Header: Ukrainian Defense Minister Oleksii Reznikov (2L) arrives to attend the talks between delegations from Ukraine and Russia in Belarus’ Gomel region on February 28, 2022. (Sergei KHOLODILIN / BELTA / AFP)

The Collapsing COVID Narrative is Being Replaced with Putin and Ukraine

Game-changing news has emerged out of Iceland.

As of [last] week, Iceland is the first country in the world to completely drop ALL COVID measures.

There will be no lockdowns or social restrictions. There will be no mandatory COVID testing and if you happen to catch COVID you do not have to isolate. There will be no vaccine passports and no vaccine mandates. Anyone regardless of their vaccination status can travel to the country with no test required. The unvaccinated will not face any form of discrimination or exclusion from society.

Iceland is returning to going back to life as it was before COVID.

This by itself would be astounding enough given that Iceland is in the midst of a massive COVID surge and posting record cases even as we speak.

If you did not know, the vaccination rate in Iceland is some 80% of the total population which means that around 90% of the adult population is fully vaccinated.

Obviously, the vaccines have done absolutely nothing to stop or even slow down the spread of the SARS-CoV-2 virus. Quite on the contrary, they seem to have led to its increase.

Not only has the government of Iceland decided to drop all COVID restrictions and vaccine requirements, but the Ministry of Health issued remarkable new guidelines on how to deal with the virus.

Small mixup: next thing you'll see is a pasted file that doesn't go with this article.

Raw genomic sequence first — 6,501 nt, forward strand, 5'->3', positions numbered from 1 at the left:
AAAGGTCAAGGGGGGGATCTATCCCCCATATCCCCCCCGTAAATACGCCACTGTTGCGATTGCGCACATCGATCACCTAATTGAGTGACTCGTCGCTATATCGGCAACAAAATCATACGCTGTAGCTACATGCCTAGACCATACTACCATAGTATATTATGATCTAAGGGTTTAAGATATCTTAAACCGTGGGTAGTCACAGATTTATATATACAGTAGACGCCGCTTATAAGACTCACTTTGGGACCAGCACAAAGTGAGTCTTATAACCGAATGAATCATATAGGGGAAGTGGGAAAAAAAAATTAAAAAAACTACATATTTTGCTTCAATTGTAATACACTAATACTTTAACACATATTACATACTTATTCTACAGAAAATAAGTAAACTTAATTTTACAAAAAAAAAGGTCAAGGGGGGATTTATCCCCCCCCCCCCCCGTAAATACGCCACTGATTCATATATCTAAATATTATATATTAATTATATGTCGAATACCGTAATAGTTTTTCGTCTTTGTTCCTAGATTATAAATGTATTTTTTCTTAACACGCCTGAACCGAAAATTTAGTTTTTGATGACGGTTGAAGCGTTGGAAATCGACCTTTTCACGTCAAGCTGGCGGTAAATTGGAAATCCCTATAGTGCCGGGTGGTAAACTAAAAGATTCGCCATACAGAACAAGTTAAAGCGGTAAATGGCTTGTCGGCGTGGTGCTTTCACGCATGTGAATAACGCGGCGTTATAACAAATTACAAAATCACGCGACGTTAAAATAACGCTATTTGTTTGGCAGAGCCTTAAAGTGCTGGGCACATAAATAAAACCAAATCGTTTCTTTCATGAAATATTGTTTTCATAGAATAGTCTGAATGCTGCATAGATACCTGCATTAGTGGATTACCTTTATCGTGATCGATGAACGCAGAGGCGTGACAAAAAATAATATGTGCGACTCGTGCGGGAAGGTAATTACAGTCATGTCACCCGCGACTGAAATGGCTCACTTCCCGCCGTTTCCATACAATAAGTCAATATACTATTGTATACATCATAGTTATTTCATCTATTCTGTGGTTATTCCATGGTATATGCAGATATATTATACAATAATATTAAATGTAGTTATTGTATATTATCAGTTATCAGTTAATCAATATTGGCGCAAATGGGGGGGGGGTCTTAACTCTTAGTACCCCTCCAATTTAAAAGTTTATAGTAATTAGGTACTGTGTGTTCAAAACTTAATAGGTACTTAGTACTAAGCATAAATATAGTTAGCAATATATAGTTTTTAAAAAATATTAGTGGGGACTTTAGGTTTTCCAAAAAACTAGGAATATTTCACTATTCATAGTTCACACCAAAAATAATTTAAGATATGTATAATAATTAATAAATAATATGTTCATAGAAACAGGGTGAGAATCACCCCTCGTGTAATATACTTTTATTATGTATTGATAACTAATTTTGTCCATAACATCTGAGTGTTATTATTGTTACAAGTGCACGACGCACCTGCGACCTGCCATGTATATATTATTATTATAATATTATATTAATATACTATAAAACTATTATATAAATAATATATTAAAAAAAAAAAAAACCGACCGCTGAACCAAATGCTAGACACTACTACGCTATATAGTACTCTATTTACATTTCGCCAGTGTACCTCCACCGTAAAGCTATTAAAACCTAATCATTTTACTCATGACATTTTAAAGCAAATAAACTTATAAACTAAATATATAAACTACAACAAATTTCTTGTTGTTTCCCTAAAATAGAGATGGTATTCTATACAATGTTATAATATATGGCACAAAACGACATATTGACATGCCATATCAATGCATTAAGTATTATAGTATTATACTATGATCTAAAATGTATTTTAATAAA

The country’s health authorities have advised the Icelanders that “as many people as possible need to be infected with the virus as the vaccines are not enough.”

Do you hear this?

Iceland’s government now tells its people that it is good to contract COVID. In other words, Iceland’s government has decided to handle COVID through herd immunity derived from natural infection.

This marks the complete negation of the official COVID narrative which was accepted as the conventional wisdom by nearly every government for the last two years.

The narrative ran something this: People should try to avoid getting infected at all costs and instead wait until they can get injected with the hastily concocted experimental vaccines from Pfizer, Moderna and such.

Now, however, governments are increasingly encouraging their citizens to forget about the vaccines and instead go out and take on the virus with their own immune system.

What in the world?

They are saying this after two years of heavy-handed lockdowns, restriction and closures that have caused untold economic, social and psychological damage.

They have changed their mind after having conducted a global vaccination crusade that saw more then 60 percent of the Earth’s population injected with inadequately tested vaccines that have proved to be less than effective and that have needlessly killed what could be millions of people worldwide.